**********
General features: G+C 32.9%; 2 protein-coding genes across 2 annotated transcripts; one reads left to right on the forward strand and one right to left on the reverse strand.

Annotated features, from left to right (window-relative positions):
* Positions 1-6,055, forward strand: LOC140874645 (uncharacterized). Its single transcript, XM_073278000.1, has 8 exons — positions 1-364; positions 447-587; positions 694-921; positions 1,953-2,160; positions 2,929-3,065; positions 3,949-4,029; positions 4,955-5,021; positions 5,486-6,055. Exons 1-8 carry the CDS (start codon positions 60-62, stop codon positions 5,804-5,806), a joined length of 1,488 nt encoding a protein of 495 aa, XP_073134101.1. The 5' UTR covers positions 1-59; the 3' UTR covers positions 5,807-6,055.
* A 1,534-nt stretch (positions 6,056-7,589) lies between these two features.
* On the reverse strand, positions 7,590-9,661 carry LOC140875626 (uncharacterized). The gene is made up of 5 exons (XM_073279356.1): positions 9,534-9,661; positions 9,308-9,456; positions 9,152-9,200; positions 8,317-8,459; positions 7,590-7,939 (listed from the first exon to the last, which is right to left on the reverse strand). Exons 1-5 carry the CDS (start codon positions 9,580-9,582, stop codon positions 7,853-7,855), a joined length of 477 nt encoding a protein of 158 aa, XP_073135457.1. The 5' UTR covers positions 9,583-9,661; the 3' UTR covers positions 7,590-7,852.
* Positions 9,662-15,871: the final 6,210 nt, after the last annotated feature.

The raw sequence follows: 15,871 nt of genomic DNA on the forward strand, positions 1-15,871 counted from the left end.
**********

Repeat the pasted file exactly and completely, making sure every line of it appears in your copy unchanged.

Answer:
General features: G+C 32.9%; 2 protein-coding genes across 2 annotated transcripts; one reads left to right on the forward strand and one right to left on the reverse strand.

Annotated features, from left to right (window-relative positions):
* Positions 1-6,055, forward strand: LOC140874645 (uncharacterized). Its single transcript, XM_073278000.1, has 8 exons — positions 1-364; positions 447-587; positions 694-921; positions 1,953-2,160; positions 2,929-3,065; positions 3,949-4,029; positions 4,955-5,021; positions 5,486-6,055. Exons 1-8 carry the CDS (start codon positions 60-62, stop codon positions 5,804-5,806), a joined length of 1,488 nt encoding a protein of 495 aa, XP_073134101.1. The 5' UTR covers positions 1-59; the 3' UTR covers positions 5,807-6,055.
* A 1,534-nt stretch (positions 6,056-7,589) lies between these two features.
* On the reverse strand, positions 7,590-9,661 carry LOC140875626 (uncharacterized). The gene is made up of 5 exons (XM_073279356.1): positions 9,534-9,661; positions 9,308-9,456; positions 9,152-9,200; positions 8,317-8,459; positions 7,590-7,939 (listed from the first exon to the last, which is right to left on the reverse strand). Exons 1-5 carry the CDS (start codon positions 9,580-9,582, stop codon positions 7,853-7,855), a joined length of 477 nt encoding a protein of 158 aa, XP_073135457.1. The 5' UTR covers positions 9,583-9,661; the 3' UTR covers positions 7,590-7,852.
* Positions 9,662-15,871: the final 6,210 nt, after the last annotated feature.

The raw sequence follows: 15,871 nt of genomic DNA on the forward strand, positions 1-15,871 counted from the left end.